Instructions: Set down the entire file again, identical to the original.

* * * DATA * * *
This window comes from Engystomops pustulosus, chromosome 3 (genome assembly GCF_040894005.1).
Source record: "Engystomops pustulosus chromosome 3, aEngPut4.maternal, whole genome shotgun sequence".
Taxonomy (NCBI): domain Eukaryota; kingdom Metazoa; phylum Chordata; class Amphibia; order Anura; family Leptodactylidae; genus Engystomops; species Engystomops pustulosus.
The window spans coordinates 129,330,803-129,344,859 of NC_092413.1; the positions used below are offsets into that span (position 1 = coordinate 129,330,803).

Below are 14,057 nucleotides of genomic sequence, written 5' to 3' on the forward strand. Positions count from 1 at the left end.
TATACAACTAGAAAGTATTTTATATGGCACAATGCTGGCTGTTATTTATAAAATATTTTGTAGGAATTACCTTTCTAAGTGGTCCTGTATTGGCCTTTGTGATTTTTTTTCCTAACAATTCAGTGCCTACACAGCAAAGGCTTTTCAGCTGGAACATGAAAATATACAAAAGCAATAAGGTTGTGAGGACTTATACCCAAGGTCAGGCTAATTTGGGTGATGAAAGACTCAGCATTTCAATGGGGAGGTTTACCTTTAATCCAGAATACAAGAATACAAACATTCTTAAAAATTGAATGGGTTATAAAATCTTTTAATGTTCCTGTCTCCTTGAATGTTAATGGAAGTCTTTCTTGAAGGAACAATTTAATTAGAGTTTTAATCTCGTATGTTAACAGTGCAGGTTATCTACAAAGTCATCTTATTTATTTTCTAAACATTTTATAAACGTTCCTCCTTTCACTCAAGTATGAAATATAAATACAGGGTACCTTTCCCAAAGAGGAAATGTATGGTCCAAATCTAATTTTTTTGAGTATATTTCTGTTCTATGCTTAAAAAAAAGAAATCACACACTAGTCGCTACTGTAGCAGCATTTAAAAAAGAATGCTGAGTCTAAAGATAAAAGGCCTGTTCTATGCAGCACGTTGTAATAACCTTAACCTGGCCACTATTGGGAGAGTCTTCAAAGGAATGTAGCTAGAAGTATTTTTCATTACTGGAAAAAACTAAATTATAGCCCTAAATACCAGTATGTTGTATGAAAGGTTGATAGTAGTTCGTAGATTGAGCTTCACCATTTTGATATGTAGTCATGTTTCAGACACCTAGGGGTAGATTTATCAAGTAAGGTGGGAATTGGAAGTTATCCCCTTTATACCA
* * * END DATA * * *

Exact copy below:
This window comes from Engystomops pustulosus, chromosome 3 (genome assembly GCF_040894005.1).
Source record: "Engystomops pustulosus chromosome 3, aEngPut4.maternal, whole genome shotgun sequence".
Taxonomy (NCBI): domain Eukaryota; kingdom Metazoa; phylum Chordata; class Amphibia; order Anura; family Leptodactylidae; genus Engystomops; species Engystomops pustulosus.
The window spans coordinates 129,330,803-129,344,859 of NC_092413.1; the positions used below are offsets into that span (position 1 = coordinate 129,330,803).

Below are 14,057 nucleotides of genomic sequence, written 5' to 3' on the forward strand. Positions count from 1 at the left end.
TATACAACTAGAAAGTATTTTATATGGCACAATGCTGGCTGTTATTTATAAAATATTTTGTAGGAATTACCTTTCTAAGTGGTCCTGTATTGGCCTTTGTGATTTTTTTTCCTAACAATTCAGTGCCTACACAGCAAAGGCTTTTCAGCTGGAACATGAAAATATACAAAAGCAATAAGGTTGTGAGGACTTATACCCAAGGTCAGGCTAATTTGGGTGATGAAAGACTCAGCATTTCAATGGGGAGGTTTACCTTTAATCCAGAATACAAGAATACAAACATTCTTAAAAATTGAATGGGTTATAAAATCTTTTAATGTTCCTGTCTCCTTGAATGTTAATGGAAGTCTTTCTTGAAGGAACAATTTAATTAGAGTTTTAATCTCGTATGTTAACAGTGCAGGTTATCTACAAAGTCATCTTATTTATTTTCTAAACATTTTATAAACGTTCCTCCTTTCACTCAAGTATGAAATATAAATACAGGGTACCTTTCCCAAAGAGGAAATGTATGGTCCAAATCTAATTTTTTTGAGTATATTTCTGTTCTATGCTTAAAAAAAAGAAATCACACACTAGTCGCTACTGTAGCAGCATTTAAAAAAGAATGCTGAGTCTAAAGATAAAAGGCCTGTTCTATGCAGCACGTTGTAATAACCTTAACCTGGCCACTATTGGGAGAGTCTTCAAAGGAATGTAGCTAGAAGTATTTTTCATTACTGGAAAAAACTAAATTATAGCCCTAAATACCAGTATGTTGTATGAAAGGTTGATAGTAGTTCGTAGATTGAGCTTCACCATTTTGATATGTAGTCATGTTTCAGACACCTAGGGGTAGATTTATCAAGTAAGGTGGGAATTGGAAGTTATCCCCTTTATACCA